Genesis and Theogony
The Book of Genesis is a compilation, and like every compilation it has a wide variety of contributors who, in turn, have their individual influence upon the final work. It is no surprise, then, that there exist certain parallels between the Theogony, the cosmogony of the early Greeks, and the Book of Genesis, the first part of the Pentateuch section of the Bible. In fact, arguments may be made that the extent of this 'borrowing', as it were, is not limited to Genesis; the Theogony has its own roots in Greek mythology, predating the Book of Genesis by a thousand years. A superficial examination of this evidence would erroneously lead one to believe that Genesis is somewhat a collection of older mythology re-written specifically for the Semites. In fact, what develops is that the writers have addressed each myth as a separate issue, and what the writers say is that their God surpasses every other. Each myth or text that has a counterpart in Genesis only serves to further an important idea among the Hebrews: there is but one God, and He is omnipotent, omniscient, and other-worldly; He is not of this world, but outside it, apart from it. The idea of a monotheistic religion is first evinced in recorded history with Judaism, and it is vital to see that instead of being an example of plagiarism, the Book of Genesis is a meticulously composed document that will set apart the Hebrew God from the others before, and after.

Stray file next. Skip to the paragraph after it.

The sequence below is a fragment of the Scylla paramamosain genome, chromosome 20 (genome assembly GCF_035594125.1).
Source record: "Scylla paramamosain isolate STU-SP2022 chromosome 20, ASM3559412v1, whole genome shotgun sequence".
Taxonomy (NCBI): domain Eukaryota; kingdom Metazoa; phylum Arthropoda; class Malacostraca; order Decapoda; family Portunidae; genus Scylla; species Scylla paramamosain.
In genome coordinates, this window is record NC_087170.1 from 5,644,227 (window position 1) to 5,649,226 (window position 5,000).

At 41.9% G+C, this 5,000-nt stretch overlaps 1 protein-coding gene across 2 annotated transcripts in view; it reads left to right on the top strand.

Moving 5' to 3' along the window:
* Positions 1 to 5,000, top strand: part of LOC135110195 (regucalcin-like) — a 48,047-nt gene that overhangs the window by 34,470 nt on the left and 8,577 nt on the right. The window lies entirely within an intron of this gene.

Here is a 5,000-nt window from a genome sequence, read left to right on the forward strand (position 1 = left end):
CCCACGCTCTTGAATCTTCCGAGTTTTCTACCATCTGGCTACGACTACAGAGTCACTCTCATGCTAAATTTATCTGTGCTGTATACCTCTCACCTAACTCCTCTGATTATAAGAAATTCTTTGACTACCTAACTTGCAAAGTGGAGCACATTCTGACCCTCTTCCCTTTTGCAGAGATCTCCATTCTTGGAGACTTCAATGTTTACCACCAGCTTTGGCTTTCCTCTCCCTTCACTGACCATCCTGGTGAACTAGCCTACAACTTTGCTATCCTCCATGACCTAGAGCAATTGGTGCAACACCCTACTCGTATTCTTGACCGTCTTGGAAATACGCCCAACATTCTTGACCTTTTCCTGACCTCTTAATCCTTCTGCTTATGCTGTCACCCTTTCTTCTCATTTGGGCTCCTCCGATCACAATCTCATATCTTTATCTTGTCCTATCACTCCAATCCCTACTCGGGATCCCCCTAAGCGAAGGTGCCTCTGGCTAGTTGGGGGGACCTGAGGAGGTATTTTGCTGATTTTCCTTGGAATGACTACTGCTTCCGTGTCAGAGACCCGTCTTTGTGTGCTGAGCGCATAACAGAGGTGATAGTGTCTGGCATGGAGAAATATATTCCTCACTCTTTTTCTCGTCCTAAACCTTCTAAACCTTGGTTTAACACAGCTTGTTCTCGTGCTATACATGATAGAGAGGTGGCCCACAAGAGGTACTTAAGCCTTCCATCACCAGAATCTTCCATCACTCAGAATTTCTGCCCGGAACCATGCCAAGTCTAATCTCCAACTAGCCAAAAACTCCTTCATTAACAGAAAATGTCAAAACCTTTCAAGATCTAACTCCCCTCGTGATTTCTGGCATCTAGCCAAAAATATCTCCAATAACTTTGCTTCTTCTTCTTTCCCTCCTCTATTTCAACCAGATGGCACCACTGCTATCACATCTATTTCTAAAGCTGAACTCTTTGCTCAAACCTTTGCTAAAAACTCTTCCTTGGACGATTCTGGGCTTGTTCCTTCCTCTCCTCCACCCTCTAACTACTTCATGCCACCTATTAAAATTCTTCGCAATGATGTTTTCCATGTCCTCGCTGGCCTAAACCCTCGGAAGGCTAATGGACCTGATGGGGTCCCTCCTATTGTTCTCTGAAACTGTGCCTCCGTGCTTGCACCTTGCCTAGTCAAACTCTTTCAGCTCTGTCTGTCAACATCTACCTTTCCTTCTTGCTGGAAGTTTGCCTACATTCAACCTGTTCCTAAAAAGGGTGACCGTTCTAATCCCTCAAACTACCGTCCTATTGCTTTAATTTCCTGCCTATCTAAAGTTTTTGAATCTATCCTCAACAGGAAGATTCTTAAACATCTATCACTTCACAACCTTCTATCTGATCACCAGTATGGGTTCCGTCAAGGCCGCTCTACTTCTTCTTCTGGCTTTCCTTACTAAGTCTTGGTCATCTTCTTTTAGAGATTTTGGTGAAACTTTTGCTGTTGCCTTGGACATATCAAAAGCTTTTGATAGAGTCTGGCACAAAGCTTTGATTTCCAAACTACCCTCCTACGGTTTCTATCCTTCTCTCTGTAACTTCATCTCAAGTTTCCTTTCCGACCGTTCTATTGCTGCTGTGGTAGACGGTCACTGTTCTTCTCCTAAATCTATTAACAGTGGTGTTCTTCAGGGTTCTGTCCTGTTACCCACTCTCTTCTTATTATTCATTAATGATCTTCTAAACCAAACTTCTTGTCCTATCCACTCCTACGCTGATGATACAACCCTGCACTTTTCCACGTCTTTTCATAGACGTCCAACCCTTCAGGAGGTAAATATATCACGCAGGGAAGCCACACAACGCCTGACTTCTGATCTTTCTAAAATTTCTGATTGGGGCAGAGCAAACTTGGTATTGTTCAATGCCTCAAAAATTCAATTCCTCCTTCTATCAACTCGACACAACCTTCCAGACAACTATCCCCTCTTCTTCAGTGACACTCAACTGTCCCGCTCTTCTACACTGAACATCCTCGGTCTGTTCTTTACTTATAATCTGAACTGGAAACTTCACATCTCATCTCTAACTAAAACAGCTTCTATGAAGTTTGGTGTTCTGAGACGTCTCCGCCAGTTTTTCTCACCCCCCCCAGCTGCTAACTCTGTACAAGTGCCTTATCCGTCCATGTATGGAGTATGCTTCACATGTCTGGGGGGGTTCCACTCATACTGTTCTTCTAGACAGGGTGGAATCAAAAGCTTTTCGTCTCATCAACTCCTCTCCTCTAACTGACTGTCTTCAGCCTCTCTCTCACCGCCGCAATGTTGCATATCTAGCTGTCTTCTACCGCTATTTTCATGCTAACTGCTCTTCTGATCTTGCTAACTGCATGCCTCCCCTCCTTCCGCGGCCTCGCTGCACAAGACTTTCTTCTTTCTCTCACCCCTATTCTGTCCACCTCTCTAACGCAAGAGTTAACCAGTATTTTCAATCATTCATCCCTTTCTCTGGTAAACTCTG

If we trace back to the first appearance of Genesis in written form, in its earliest translation, we arrive at 444 B.C.; In order to fully comprehend the origin of the story we must venture further back in time. We can begin with the father of the Hebrew people, Abraham. We can deduce when he lived, and find that he lived around 1900 B.C. in ancient Mesopotamia. If we examine his world and its culture, we may find the reasons behind certain references in Genesis, and the mythologies of Theogony they resemble....
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